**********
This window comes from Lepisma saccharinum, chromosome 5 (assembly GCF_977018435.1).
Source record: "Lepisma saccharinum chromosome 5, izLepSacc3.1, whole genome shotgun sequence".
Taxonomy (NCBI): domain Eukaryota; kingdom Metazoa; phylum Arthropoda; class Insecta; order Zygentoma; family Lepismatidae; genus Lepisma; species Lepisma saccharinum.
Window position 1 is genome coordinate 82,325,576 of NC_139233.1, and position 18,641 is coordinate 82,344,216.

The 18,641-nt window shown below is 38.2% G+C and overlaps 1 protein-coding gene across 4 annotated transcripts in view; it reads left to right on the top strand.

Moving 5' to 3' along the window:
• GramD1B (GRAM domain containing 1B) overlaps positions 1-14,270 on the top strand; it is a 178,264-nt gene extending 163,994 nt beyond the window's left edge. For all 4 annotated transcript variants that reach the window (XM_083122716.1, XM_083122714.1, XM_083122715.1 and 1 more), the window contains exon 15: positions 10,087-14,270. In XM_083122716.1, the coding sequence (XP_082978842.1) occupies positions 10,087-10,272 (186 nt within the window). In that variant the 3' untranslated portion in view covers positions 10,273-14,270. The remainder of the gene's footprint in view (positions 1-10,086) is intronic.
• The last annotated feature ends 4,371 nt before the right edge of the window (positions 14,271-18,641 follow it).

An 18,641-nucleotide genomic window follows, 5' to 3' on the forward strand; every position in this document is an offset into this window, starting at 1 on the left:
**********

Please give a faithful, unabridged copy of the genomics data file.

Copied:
This window comes from Lepisma saccharinum, chromosome 5 (assembly GCF_977018435.1).
Source record: "Lepisma saccharinum chromosome 5, izLepSacc3.1, whole genome shotgun sequence".
Taxonomy (NCBI): domain Eukaryota; kingdom Metazoa; phylum Arthropoda; class Insecta; order Zygentoma; family Lepismatidae; genus Lepisma; species Lepisma saccharinum.
Window position 1 is genome coordinate 82,325,576 of NC_139233.1, and position 18,641 is coordinate 82,344,216.

The 18,641-nt window shown below is 38.2% G+C and overlaps 1 protein-coding gene across 4 annotated transcripts in view; it reads left to right on the top strand.

Moving 5' to 3' along the window:
• GramD1B (GRAM domain containing 1B) overlaps positions 1-14,270 on the top strand; it is a 178,264-nt gene extending 163,994 nt beyond the window's left edge. For all 4 annotated transcript variants that reach the window (XM_083122716.1, XM_083122714.1, XM_083122715.1 and 1 more), the window contains exon 15: positions 10,087-14,270. In XM_083122716.1, the coding sequence (XP_082978842.1) occupies positions 10,087-10,272 (186 nt within the window). In that variant the 3' untranslated portion in view covers positions 10,273-14,270. The remainder of the gene's footprint in view (positions 1-10,086) is intronic.
• The last annotated feature ends 4,371 nt before the right edge of the window (positions 14,271-18,641 follow it).

An 18,641-nucleotide genomic window follows, 5' to 3' on the forward strand; every position in this document is an offset into this window, starting at 1 on the left: